I don't know about you, but I sometimes struggle with myself.
I'm in a bad mood, unhappy, judging myself and others, reacting instead of responding to people, sometimes I'm depressed.
Although it's not a pleasant and comfortable experience, I don't think it's necessarily bad. After all, our reaction tells us something about ourselves. They reveal the parts of our psyche that we're not aware of, that we've neglected and denied. They uncover the feelings we've suppressed.
Before we get to the Self Acceptance, I'm going to need to provide some context...
And btw. I'm afraid this could be quite a long and possibly convoluted bit of text, as the subject is a little bit complex, so I'm sorry for that.
Demands of Our Culture
Our culture puts many demands upon us since the very early age. First through our parents, then through our peers, figures of authority during education, fabricated false ideals in media through adverts, "celebrities", fake "photoshopped" images of "beauty" on the magazine covers etc.
We subdue to the demands of the culture to get, and continue to receive, love from our parents, acceptance of our peers, good grades at school and "status" within "community".
As a result, our animal nature is being broken down.
The cost is enormous and most of the time we don't even know we pay it.
What bears the cost?
To comply with these demands we're forced to push parts of ourselves, those unaccepted by the culture, deep into the unconscious mind. These parts stay there, hidden, to play a major role later in our life as patterns of behaviour and thought, reactive force that more often than not is not understood and cannot be controlled by an individual.
- Have you ever reacted to something your spouse said in a way you did not fully comprehend?
- Suddenly became angry without being clear of the reason?
- Lashed out on someone you love, said something you did not mean to say?
It is often our "inner child" trying to protect itself.
How It Works
When we subdue part of our self to, let's say a parent that demands a certain behaviour from us on a regular basis, we have to deny that part its existence. We push it down into the unconscious, to discontinue the experience of that part and avoid emotional pain.
We do that to protect ourselves, to meet the expectations of often unconscious parents. To get their love, attention and emotional bond we all need.
This casting away of that part of ourselves, or traumatic experiences in childhood which result with the same effect, creates a neurotic character through developing of the holding patterns in the body.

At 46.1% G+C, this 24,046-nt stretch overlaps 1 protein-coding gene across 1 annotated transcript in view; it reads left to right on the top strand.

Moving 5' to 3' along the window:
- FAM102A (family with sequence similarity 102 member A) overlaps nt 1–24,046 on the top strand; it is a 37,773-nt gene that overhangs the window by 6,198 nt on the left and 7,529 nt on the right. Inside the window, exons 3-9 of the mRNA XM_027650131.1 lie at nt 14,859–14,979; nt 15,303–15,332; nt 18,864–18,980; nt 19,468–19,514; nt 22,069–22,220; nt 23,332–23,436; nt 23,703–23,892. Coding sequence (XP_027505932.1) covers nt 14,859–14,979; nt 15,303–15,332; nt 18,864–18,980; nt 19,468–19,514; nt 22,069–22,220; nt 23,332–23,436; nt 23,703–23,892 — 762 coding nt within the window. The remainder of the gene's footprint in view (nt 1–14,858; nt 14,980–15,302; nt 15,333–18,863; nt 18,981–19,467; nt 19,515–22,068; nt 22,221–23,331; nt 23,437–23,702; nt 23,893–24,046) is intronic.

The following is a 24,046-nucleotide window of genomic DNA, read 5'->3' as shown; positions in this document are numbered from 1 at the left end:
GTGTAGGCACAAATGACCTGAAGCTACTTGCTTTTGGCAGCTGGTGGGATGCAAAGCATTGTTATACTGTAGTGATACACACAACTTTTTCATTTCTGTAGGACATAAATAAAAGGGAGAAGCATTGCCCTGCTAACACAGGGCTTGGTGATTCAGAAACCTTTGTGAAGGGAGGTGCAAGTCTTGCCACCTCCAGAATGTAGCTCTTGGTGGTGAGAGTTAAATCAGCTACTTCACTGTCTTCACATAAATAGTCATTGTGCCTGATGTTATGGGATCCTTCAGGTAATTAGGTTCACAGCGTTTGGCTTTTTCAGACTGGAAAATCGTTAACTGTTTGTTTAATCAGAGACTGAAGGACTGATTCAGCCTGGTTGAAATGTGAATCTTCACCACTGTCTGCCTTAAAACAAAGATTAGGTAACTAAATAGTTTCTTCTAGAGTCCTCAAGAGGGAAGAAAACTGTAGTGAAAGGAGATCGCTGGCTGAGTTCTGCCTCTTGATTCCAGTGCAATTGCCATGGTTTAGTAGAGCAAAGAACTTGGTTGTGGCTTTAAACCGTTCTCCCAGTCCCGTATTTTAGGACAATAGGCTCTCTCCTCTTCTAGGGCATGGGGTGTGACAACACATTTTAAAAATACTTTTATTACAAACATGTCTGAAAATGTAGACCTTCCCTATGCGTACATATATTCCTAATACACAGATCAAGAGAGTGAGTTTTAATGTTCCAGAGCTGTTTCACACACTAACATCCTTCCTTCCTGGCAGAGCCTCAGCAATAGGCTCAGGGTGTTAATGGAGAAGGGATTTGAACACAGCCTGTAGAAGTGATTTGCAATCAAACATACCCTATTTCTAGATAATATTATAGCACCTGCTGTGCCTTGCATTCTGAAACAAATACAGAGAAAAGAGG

In other words, how we are inside, mentally, is being reflected in the body, in the muscle system.
What I mean here is that certain emotions are being suppressed, which if repeated enough create the chronic muscular tension in the body. The more tension in the body, the more rigid and devoid of feeling the body becomes. We grow more and more unable to feel and express the emotions.
We cease to be ourselves, know ourselves, know what we actually want.
If we were constantly shamed for crying as a child, we might have started "swallowing tears", withholding from crying through the tension of the belly, chest and jaw. As a result, later in life we may become unable to cry but also to experience joy.
Once we close the channel to certain emotions, we are unable to feel and express the emotions that are linked to the same channel. Laughter and joy are all full body experiences, full belly laughter is only possible if you can relax enough the muscles responsible for the body's reflex.
An emotionally immature adult (an adult with immature, adolescent ego) lives in a state of internal conflict. One part of the psyche is constantly trying to win over the other (the unaccepted one).
The conflict is very costly in terms of energy and conflicted individual is often unable to fully experience life. Tensions within the body also create problems with breathing, which adds another layer of energy "leak".
The conflict cannot be resolved, since you can not win over yourself. If one part "wins" the other is "defeated".
How To Deal With?
I've come to realize, that the only way to "fix the problem" is through Self Acceptance.
To resolve the conflict the adolescent ego must mature and integrate into one coherent adult ego. That can only be achieved once we accept ourselves. Acceptance of the immature parts, of the repressed parts is paramount.
Easier said than done
When we accept the fact that parts of ourselves are immature, that we react, when we stop judging ourselves, the conflict ceases to exist. Don't get me wrong, it won't happen overnight. It's a process, a practice.
The problem has to be worked on on both mind and body level. We have to work on gaining awareness of and releasing the tensions within body. This might result in repressed emotions and painful memories from childhood to come back. We can work through them. We can learn to express these emotions in a healthy way, learn to cry and laugh again.
In the future I'll be sharing some bioenergetic exercises that help to deal with releasing the holding patterns, dealing with trauma...